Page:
US Stimulus Package

March 29th, 2021

us stimulus package

Biden’s $1.9tn stimulus set to boost global economy

President Biden’s Covid-19 Relief Bill has been sold as a tool to boost the US recovery, but the wider world will also welcome the stimulus package.  We know that when America sneezes the world catches a cold, and America has indeed been sick.  However, the hope is that when America’s economy receives a boost, the global economy stands to benefit too.

What’s in the bill?

The plan calls on the government to send out $1,400 per person, with the payments quickly phasing out for those with higher incomes – at $75,000 for a single person and couples making more than $150,000. The bill also provides money to extend jobless benefits until September and increased support for parents having to balance work with extra childcare duties.

The money will also be directed to improving coronavirus testing facilities and developing a national vaccination programme.  Schools will receive payments to assist with reopening.  Business support comprises of cash grants for small businesses and more targeted funds for the hardest hit sectors.  Employers are also given financial assistance to allow paid leave for infected workers.

Direct payments

At £1.9 trillion, the cost is colossal.  To put it in context, Biden’s US Rescue Plan alone is larger than most countries’ annual economic output.  And Biden’s plan is not the first.  $2.5 trillion in aid was authorised during Donald Trump’s final year in office, plus a $900 billion relief bill that was passed in December 2020.  What gives this plan global significance is where all this cash is likely to be spent.

The bill will add 9 per cent of national income to US spending power.  Many Americans will soon receive their stimulus cheques for $1400 (£1015). But given that sectors such as hospitality, travel and entertainment are closed or curtailed across many of the states, much of that extra cash is likely to be spent on consumer goods made outside the US. Allianz, the insurer, has estimated that $360bn of the $1.9tn stimulus money would be spent on imported goods.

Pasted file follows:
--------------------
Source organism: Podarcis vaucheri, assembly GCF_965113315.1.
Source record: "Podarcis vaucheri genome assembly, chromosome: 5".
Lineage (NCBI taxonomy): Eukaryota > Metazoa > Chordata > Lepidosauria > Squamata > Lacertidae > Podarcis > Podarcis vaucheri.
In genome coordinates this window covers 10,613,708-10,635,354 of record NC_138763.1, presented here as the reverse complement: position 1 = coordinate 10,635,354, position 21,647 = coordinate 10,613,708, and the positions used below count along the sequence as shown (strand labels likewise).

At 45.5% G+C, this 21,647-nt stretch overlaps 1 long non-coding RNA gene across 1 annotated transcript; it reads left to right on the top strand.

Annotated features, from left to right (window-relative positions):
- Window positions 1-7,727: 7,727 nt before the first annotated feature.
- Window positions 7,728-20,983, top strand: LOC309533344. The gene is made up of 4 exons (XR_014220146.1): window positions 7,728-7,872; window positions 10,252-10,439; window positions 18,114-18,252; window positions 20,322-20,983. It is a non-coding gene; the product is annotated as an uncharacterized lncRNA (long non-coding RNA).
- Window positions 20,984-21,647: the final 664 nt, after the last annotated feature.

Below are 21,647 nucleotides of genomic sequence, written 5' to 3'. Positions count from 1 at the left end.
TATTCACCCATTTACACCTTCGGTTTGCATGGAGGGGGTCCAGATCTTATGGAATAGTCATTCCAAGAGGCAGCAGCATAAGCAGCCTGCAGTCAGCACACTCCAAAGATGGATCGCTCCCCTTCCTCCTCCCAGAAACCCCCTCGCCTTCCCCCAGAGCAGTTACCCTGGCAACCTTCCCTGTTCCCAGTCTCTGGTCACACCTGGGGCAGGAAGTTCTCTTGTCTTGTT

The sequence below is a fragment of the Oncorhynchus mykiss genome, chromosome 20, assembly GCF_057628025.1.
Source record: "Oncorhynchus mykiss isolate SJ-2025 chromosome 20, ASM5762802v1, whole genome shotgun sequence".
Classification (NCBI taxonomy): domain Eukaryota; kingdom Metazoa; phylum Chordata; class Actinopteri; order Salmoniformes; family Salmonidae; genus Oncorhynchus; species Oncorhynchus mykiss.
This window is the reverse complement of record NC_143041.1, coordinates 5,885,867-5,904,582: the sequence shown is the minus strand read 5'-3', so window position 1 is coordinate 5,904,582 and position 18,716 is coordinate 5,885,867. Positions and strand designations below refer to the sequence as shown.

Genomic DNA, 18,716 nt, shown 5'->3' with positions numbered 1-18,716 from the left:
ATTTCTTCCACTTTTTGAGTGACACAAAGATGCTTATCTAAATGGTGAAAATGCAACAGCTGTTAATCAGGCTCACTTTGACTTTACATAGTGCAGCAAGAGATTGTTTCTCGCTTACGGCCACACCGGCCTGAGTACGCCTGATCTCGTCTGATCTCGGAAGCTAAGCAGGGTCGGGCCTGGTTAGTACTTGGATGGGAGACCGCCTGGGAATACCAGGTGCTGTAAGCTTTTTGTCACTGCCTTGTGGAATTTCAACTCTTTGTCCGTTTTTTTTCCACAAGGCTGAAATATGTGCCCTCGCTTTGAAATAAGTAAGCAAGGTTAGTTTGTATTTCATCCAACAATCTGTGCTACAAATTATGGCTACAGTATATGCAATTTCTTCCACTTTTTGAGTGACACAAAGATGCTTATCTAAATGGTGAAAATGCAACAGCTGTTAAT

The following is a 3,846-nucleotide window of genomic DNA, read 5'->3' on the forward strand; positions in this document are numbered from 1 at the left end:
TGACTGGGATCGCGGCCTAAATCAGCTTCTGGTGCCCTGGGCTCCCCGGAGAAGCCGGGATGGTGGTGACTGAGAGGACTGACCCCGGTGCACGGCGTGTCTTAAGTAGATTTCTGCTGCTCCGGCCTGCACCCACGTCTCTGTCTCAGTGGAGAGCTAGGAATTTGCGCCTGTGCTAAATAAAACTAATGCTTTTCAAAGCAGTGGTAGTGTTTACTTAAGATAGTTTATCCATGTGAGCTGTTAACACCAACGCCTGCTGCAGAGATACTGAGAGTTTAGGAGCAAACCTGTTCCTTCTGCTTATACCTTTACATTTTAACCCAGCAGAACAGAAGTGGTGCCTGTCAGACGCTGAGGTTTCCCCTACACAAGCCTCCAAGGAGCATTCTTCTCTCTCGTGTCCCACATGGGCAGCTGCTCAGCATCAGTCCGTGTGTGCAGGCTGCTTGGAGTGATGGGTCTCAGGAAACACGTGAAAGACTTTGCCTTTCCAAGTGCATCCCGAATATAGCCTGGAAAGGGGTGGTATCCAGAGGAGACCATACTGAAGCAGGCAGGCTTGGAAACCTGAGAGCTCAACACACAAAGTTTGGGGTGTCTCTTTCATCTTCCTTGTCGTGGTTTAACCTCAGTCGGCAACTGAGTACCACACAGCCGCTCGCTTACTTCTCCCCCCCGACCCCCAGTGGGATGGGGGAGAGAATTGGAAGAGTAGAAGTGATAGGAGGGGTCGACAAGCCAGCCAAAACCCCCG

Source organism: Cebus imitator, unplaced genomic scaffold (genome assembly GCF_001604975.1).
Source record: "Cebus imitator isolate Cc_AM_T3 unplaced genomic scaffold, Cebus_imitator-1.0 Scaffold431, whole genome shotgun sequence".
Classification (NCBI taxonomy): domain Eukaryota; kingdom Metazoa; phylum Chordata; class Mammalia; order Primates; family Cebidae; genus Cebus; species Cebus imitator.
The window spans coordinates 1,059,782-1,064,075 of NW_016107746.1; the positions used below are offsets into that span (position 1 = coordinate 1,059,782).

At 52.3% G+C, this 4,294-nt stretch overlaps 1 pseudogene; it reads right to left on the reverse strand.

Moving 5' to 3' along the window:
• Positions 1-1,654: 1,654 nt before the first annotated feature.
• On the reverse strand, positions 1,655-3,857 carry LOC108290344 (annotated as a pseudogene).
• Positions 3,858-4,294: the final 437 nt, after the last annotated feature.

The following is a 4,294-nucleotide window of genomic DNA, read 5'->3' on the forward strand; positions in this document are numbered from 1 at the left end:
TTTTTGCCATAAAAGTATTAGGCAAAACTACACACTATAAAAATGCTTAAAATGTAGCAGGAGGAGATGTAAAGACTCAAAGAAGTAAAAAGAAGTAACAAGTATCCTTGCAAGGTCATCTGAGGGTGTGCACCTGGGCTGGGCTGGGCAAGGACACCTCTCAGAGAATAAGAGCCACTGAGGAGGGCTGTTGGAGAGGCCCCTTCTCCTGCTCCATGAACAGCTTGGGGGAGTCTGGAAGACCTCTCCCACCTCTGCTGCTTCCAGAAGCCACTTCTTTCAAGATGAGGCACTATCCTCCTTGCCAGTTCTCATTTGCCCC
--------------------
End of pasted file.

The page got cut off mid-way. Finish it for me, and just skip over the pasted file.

Worldwide impact

The evidence from the previous stimulus packages suggests that Chinese imported goods will make up the lion’s share of this purchasing.  Following the final $900 relief bill from Trump’s term, Chinese export rose by more than 60% during January and February.   With the US and Chinese economies receiving a sudden surge, it is hoped that the rest of the world will follow.

The world’s two largest economies account for 40 per cent of global gross domestic product, so their success should encourage growth elsewhere.  However, a rapid economic recovery would not come without its own difficulties.  The rising cost of raw materials threatens to offset the rising demand.  A world bounding back to life after a year of lockdowns is also vulnerable to supply delays and distribution bottlenecks.

Global comparisons

The United States is one of the few major economic powers to offer cash payments as a response to the pandemic and is offering them on a greater scale than any other.  Most other large economies have instead fallen back on pre-existing social safety nets.  Many European countries paid companies to keep workers on, as opposed to the U.S. approach, under which the laid off could seek supported benefits.

A number of European governments have used loan guarantees to help prop up businesses.  These loans will eventually have to be repaid and the various furlough schemes will come to an end.  This presents a somewhat artificial economic picture and makes global comparisons different.  It may be some time before the various responses around the world can be accurately compared and their effectiveness judged.

Positive outlook

The OECD has now said it expects the US economy to grow by 6.5% in 2021, more than double the 3.2% it had predicted three months ago.  Moreover, it expects the US stimulus package will have knock-on effects for other countries, raising the global growth rate by one percentage point.  If this knock-on effect does occur, it offers a route towards a much better recovery than that after the 2008-09 global financial crisis.

With vaccination programmes rolling out across the globe and a stimulus package providing a shot in the arm to the world’s largest economy, the landscape of 2021 is changing.  Predictions are being revised upwards.  To discuss with our team of experts what this outlook could mean for your business’ plans for overseas expansion, or to learn more about how we can assist, please feel free to contact briars.

Kate Jolly

Kate co-founded Briars in 1991 with Andrew Brierley. She specialised in tax law and today continues to advise clients on international operations, particularly land, expand and exit! In her spare time Kate is a Past Master of the City of London Guild of Entrepreneurs and a Director of CCARHT (Cambridge Centre for Applied Research into Human Trafficking).